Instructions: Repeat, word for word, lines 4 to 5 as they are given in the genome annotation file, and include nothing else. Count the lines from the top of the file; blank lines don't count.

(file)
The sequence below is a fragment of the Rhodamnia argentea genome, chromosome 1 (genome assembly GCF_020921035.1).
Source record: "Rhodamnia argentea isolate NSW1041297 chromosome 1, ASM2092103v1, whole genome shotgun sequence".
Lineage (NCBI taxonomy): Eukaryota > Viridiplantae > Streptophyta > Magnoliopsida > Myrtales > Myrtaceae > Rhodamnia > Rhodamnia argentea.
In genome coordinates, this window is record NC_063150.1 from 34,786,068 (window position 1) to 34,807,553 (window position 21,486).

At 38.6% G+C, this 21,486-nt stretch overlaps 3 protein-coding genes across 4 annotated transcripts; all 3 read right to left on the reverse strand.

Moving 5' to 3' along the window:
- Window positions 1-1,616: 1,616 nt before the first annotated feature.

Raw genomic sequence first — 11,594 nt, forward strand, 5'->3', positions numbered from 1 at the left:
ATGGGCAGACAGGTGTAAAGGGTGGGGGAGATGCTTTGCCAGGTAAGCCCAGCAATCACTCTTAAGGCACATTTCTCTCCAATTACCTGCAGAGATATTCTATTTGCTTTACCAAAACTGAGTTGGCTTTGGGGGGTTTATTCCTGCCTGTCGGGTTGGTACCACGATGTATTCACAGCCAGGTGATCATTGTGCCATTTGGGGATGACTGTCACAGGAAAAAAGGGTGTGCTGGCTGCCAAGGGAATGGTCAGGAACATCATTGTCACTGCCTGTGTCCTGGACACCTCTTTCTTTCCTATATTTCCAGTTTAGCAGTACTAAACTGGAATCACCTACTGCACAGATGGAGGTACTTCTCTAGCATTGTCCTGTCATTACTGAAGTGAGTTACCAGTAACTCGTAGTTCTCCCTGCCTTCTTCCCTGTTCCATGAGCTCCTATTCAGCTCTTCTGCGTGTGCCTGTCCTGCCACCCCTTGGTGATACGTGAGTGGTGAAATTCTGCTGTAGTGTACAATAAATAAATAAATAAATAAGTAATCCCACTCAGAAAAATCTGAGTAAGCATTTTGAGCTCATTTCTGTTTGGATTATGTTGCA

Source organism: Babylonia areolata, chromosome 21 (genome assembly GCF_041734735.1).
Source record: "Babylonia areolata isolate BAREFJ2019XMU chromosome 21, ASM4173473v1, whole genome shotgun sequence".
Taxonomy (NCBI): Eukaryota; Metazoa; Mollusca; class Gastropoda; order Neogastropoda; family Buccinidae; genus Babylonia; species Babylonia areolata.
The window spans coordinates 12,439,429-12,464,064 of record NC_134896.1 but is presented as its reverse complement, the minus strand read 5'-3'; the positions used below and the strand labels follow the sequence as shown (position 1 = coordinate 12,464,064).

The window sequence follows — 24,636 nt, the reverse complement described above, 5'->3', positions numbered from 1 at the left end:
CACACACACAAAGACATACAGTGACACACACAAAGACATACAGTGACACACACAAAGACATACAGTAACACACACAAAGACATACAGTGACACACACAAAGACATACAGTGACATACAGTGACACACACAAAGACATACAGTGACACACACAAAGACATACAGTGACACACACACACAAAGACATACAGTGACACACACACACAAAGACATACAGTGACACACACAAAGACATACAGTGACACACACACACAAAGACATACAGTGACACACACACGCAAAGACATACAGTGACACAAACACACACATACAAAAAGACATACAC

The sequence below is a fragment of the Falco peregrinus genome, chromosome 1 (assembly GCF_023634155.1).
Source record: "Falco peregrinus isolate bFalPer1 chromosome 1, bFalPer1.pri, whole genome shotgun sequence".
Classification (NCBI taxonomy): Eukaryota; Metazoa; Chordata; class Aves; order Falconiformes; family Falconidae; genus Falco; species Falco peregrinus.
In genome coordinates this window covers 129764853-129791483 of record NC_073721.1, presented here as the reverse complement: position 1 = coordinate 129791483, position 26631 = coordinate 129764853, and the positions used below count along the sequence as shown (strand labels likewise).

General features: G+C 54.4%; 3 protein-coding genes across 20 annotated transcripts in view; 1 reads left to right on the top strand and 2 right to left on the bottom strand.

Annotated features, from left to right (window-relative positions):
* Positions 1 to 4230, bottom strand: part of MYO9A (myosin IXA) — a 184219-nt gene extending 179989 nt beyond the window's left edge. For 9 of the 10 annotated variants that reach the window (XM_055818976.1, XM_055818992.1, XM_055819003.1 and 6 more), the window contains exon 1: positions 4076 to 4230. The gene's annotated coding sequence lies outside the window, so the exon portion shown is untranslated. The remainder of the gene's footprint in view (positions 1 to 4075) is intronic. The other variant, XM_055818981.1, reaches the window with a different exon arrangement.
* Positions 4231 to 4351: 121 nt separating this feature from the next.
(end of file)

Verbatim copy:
In genome coordinates, this window is record NC_063150.1 from 34,786,068 (window position 1) to 34,807,553 (window position 21,486).

At 38.6% G+C, this 21,486-nt stretch overlaps 3 protein-coding genes across 4 annotated transcripts; all 3 read right to left on the reverse strand.